How to Bridge the Great Website Content Gap

Everyone knows the anxiety that comes with writing an essay. 

The same obstacle that causes many a homework assignment to go unwritten in grade school is also what prevents websites from launching in a timely manner.

One of the toughest challenges clients face during website development is the question of content. What will fill in all that blank space inside the website design? And what content really matters? What content will drive traffic and boost the bottom line?

To help get website content started, here are some different types of content you can include on your new website:

  • Get straight to the point with a simple page that explains what your company does. This often works for home page content. The shorter your description, the better.

  • Tell us about your company or organization. How did it come to be? Why does it exist? Who does it serve, and why should customers and clients select your company over your competition? Remember to be as specific and unique as possible.

  • Staff biography pages are great for companies that deal exclusively with person-to-person interactions. Example: Wanelo Online Store's Staff Bios

  • What questions do your customers ask all of the time? Consider creating a page for each question, or creating a page with all of the questions and answers.

  • If you sell products, include pages for each of your products. Consider including pages dedicated to your manufacturers as well if your customers place a priority on knowing where your products come from. Example: The Grommet's Meet the Maker pages

  • If you are a non-profit, write about who you serve. Consider creating two different types of these pages. One set of pages would communicate exclusively with those you serve. One set of pages would communicate exclusively with supporters and volunteers.

  • Write pages with tips for your clients and customers. For example, if a website deals with refrigerators, then tips for cleaning and maintaining refrigerators would bring in some great traffic, and establish that website as an authority in the field.

  • If you have resources that are located in Word documents or PDFs, convert this information into actual web pages, rather than linking to these files. This provides a search engine optimization boost, makes content easier to access for end users and provides more options for how to display that content.

Here are some helpful tips to guide the writing process:

  • Website content shouldn't look like long tomes of literature. Stay brief and to the point. If your paragraphs stretch longer than 5 sentences, break them up into smaller paragraphs. This shorter, more agile style of writing suits the fast-paced reading/scanning style of most average website visitors.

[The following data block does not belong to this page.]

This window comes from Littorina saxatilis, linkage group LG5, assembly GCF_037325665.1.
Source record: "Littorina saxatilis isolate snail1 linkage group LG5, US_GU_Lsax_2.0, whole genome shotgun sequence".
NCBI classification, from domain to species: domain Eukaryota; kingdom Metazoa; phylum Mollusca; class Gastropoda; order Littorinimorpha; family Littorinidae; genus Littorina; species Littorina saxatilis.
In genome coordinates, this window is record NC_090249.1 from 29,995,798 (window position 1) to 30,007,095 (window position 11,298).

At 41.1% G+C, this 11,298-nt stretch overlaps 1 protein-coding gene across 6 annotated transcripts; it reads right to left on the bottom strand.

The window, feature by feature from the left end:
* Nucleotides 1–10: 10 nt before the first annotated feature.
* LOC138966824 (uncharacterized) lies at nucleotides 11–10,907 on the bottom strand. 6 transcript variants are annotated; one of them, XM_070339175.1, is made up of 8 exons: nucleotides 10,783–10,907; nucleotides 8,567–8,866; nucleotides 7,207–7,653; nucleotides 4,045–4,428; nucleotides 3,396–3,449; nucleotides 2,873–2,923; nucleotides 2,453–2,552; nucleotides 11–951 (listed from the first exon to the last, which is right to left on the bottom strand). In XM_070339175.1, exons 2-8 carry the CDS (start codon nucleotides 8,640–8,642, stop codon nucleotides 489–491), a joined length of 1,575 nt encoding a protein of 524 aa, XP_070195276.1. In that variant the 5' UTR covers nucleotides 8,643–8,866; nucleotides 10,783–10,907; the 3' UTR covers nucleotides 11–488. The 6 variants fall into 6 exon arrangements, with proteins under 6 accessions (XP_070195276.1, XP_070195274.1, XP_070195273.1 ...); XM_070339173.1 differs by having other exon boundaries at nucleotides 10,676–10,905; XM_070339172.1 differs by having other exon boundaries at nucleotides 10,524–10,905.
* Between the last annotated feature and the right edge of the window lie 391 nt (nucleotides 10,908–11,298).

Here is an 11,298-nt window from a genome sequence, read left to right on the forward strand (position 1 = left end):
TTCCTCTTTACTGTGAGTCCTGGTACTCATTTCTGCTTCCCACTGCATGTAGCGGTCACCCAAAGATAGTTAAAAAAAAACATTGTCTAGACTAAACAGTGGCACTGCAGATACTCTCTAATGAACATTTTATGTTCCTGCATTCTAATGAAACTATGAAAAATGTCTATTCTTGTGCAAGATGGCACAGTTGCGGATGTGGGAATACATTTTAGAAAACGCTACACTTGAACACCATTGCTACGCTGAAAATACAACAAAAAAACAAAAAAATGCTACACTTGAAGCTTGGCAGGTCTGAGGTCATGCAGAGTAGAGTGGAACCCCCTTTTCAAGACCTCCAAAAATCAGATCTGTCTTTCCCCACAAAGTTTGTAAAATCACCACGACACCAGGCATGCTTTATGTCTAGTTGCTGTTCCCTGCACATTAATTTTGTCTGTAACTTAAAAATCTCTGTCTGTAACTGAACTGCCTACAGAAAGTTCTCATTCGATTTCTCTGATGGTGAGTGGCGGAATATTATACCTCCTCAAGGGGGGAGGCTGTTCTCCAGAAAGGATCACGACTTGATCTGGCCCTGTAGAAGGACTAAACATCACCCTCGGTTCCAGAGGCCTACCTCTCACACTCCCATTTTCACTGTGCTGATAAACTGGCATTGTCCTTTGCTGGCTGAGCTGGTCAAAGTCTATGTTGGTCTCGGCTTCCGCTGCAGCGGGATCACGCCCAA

• Likewise, if you find that one page of content contains thousands of words, consider breaking that page up into multiple pages, with each page addressing a sub-topic of the main idea of the original page.

  • Double- and triple-check for spelling errors and grammatical flow before publishing content to your website.

  • Aim to keep each page centered on one topic, rather than using one page to explore a variety of topics.

  • Create page titles that invite visitors to read your content. This title stinks: “House Building Information”. This title is better: “Learn How to Build a House”. This title is even better: “5 Ways You Can Start Building Houses Today”. Titles that promote action and tell readers that the information contained inside the article is short-and-to-the-point will generate much more traffic than generic, boring titles.

  • When writing for clients, make sure to communicate with a vocabulary that actual living, breathing clients would use. For example, if a construction company wanted to appeal to potential home buyers, it would be better to use the phrase “home builder” in its content rather than “facility construction”. The average website visitor will be looking for a “home builder”. Very few will be looking for “facility construction”. Work to get outside your own industry jargon if you are looking to market to customers outside your industry.

  • Read, read, read! Everyone can get into a writing rut. One of the best ways to escape the rut is to read content on other websites, both within and outside your field. Borrow writing style or topics and adapt them to fit your website's needs.

  • Reading content from outside your field can provide a fresh perspective on how to approach marketing copy. For example, if a company sells bicycles, it might be helpful for them review marketing copy from a theme park to get an idea how to write copy that excites readers.

Do you need more help? A great web development firm like Ethode can help you bridge this gap by asking the right questions or providing content writing services. Need some website assistance? Get in touch - tell us about it. We'd love to help make that blank white screen a little less intimidating!

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